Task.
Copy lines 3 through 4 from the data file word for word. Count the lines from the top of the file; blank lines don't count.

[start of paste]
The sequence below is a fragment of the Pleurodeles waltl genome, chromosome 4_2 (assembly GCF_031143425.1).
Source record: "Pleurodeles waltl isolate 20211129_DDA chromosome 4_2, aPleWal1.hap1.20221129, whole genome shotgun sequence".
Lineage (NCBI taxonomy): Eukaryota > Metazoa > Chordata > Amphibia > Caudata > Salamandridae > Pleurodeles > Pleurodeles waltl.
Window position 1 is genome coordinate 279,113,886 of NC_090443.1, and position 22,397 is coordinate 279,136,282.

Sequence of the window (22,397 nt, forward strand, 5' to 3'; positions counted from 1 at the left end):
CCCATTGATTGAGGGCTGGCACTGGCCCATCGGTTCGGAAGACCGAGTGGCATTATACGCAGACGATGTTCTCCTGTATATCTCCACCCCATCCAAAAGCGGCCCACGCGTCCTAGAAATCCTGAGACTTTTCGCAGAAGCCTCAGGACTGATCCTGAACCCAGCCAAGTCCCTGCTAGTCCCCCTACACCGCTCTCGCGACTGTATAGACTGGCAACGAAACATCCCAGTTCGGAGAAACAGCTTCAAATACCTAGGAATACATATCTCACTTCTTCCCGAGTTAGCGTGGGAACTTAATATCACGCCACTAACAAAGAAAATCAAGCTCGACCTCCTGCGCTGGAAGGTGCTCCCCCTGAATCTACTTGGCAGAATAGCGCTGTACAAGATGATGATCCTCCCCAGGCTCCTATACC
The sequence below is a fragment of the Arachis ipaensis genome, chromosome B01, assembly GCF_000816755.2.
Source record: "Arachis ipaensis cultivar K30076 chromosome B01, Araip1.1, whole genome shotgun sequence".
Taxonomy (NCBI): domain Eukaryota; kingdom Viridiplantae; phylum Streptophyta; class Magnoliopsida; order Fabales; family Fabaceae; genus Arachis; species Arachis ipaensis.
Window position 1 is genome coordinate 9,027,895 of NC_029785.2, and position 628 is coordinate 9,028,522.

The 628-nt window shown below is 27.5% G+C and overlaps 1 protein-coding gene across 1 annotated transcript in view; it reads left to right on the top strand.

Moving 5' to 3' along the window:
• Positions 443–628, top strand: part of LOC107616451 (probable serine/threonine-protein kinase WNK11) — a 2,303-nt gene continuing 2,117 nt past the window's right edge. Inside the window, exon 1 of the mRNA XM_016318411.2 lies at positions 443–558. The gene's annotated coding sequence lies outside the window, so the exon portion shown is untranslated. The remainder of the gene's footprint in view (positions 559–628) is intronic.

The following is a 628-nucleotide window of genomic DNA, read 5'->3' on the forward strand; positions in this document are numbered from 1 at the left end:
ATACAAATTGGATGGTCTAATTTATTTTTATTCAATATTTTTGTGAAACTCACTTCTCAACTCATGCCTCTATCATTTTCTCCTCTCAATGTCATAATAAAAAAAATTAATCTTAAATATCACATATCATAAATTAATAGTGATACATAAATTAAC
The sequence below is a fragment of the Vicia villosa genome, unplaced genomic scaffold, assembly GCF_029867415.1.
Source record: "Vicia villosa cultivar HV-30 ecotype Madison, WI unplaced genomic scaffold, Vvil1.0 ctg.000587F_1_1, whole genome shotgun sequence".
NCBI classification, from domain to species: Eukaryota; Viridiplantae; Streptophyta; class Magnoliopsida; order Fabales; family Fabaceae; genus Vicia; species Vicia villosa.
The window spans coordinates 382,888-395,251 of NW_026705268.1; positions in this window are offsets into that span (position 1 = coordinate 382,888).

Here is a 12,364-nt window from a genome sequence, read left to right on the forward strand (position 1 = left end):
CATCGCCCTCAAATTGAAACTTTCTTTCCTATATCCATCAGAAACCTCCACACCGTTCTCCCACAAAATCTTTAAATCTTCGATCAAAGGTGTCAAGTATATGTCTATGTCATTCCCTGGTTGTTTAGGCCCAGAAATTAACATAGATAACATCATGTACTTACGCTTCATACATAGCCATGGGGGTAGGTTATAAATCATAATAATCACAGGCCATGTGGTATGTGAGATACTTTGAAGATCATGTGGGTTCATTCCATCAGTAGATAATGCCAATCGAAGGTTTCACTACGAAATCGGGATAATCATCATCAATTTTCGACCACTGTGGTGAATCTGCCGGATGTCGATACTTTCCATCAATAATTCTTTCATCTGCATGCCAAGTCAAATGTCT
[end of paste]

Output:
Lineage (NCBI taxonomy): Eukaryota > Metazoa > Chordata > Amphibia > Caudata > Salamandridae > Pleurodeles > Pleurodeles waltl.
Window position 1 is genome coordinate 279,113,886 of NC_090443.1, and position 22,397 is coordinate 279,136,282.